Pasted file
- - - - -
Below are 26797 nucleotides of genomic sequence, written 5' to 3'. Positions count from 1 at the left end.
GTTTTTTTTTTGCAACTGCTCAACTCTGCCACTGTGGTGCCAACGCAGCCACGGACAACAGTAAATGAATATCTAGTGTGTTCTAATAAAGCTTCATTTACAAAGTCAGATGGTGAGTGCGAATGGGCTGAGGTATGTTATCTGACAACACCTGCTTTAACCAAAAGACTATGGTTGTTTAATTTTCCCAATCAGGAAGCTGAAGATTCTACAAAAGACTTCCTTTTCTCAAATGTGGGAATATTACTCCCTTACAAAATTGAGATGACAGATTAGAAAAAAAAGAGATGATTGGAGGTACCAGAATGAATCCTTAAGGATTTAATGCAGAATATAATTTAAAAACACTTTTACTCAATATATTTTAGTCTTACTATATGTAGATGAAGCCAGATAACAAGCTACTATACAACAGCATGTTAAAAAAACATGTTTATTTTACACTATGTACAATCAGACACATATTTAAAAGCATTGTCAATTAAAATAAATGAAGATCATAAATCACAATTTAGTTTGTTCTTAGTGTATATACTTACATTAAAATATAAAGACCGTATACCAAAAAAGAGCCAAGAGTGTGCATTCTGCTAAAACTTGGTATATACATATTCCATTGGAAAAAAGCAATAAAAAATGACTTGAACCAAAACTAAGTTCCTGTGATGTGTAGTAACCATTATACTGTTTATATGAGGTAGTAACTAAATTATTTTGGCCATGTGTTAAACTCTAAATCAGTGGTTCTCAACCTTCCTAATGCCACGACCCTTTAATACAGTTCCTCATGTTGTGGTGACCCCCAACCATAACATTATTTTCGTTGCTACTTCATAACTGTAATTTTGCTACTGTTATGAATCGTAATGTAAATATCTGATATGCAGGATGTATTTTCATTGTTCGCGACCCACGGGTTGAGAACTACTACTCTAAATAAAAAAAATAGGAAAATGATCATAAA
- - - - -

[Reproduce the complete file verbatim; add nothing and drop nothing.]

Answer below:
Below are 26797 nucleotides of genomic sequence, written 5' to 3'. Positions count from 1 at the left end.
GTTTTTTTTTTGCAACTGCTCAACTCTGCCACTGTGGTGCCAACGCAGCCACGGACAACAGTAAATGAATATCTAGTGTGTTCTAATAAAGCTTCATTTACAAAGTCAGATGGTGAGTGCGAATGGGCTGAGGTATGTTATCTGACAACACCTGCTTTAACCAAAAGACTATGGTTGTTTAATTTTCCCAATCAGGAAGCTGAAGATTCTACAAAAGACTTCCTTTTCTCAAATGTGGGAATATTACTCCCTTACAAAATTGAGATGACAGATTAGAAAAAAAAGAGATGATTGGAGGTACCAGAATGAATCCTTAAGGATTTAATGCAGAATATAATTTAAAAACACTTTTACTCAATATATTTTAGTCTTACTATATGTAGATGAAGCCAGATAACAAGCTACTATACAACAGCATGTTAAAAAAACATGTTTATTTTACACTATGTACAATCAGACACATATTTAAAAGCATTGTCAATTAAAATAAATGAAGATCATAAATCACAATTTAGTTTGTTCTTAGTGTATATACTTACATTAAAATATAAAGACCGTATACCAAAAAAGAGCCAAGAGTGTGCATTCTGCTAAAACTTGGTATATACATATTCCATTGGAAAAAAGCAATAAAAAATGACTTGAACCAAAACTAAGTTCCTGTGATGTGTAGTAACCATTATACTGTTTATATGAGGTAGTAACTAAATTATTTTGGCCATGTGTTAAACTCTAAATCAGTGGTTCTCAACCTTCCTAATGCCACGACCCTTTAATACAGTTCCTCATGTTGTGGTGACCCCCAACCATAACATTATTTTCGTTGCTACTTCATAACTGTAATTTTGCTACTGTTATGAATCGTAATGTAAATATCTGATATGCAGGATGTATTTTCATTGTTCGCGACCCACGGGTTGAGAACTACTACTCTAAATAAAAAAAATAGGAAAATGATCATAAA